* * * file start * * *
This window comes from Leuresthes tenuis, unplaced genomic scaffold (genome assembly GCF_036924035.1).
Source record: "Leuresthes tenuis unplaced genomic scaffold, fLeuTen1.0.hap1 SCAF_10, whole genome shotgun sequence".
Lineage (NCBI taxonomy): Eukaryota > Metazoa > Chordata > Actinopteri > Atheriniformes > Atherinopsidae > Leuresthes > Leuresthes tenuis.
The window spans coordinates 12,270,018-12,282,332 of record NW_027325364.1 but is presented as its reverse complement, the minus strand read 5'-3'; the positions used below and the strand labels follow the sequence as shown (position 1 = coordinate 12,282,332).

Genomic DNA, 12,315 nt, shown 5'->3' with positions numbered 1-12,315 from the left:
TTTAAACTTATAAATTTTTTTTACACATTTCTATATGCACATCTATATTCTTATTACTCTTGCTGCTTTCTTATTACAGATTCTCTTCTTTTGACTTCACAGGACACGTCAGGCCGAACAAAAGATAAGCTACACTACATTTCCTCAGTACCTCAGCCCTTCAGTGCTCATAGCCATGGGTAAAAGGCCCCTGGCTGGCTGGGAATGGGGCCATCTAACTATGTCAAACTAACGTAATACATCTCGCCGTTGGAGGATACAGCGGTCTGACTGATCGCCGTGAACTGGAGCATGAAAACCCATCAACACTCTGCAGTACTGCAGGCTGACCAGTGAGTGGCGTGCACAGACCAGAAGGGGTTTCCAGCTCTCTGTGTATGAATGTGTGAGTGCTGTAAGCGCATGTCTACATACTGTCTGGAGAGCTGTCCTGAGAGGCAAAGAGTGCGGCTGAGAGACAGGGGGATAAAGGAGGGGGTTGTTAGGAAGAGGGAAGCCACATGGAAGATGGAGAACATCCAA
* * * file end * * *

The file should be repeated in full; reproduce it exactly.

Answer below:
This window comes from Leuresthes tenuis, unplaced genomic scaffold (genome assembly GCF_036924035.1).
Source record: "Leuresthes tenuis unplaced genomic scaffold, fLeuTen1.0.hap1 SCAF_10, whole genome shotgun sequence".
Lineage (NCBI taxonomy): Eukaryota > Metazoa > Chordata > Actinopteri > Atheriniformes > Atherinopsidae > Leuresthes > Leuresthes tenuis.
The window spans coordinates 12,270,018-12,282,332 of record NW_027325364.1 but is presented as its reverse complement, the minus strand read 5'-3'; the positions used below and the strand labels follow the sequence as shown (position 1 = coordinate 12,282,332).

Genomic DNA, 12,315 nt, shown 5'->3' with positions numbered 1-12,315 from the left:
TTTAAACTTATAAATTTTTTTTACACATTTCTATATGCACATCTATATTCTTATTACTCTTGCTGCTTTCTTATTACAGATTCTCTTCTTTTGACTTCACAGGACACGTCAGGCCGAACAAAAGATAAGCTACACTACATTTCCTCAGTACCTCAGCCCTTCAGTGCTCATAGCCATGGGTAAAAGGCCCCTGGCTGGCTGGGAATGGGGCCATCTAACTATGTCAAACTAACGTAATACATCTCGCCGTTGGAGGATACAGCGGTCTGACTGATCGCCGTGAACTGGAGCATGAAAACCCATCAACACTCTGCAGTACTGCAGGCTGACCAGTGAGTGGCGTGCACAGACCAGAAGGGGTTTCCAGCTCTCTGTGTATGAATGTGTGAGTGCTGTAAGCGCATGTCTACATACTGTCTGGAGAGCTGTCCTGAGAGGCAAAGAGTGCGGCTGAGAGACAGGGGGATAAAGGAGGGGGTTGTTAGGAAGAGGGAAGCCACATGGAAGATGGAGAACATCCAA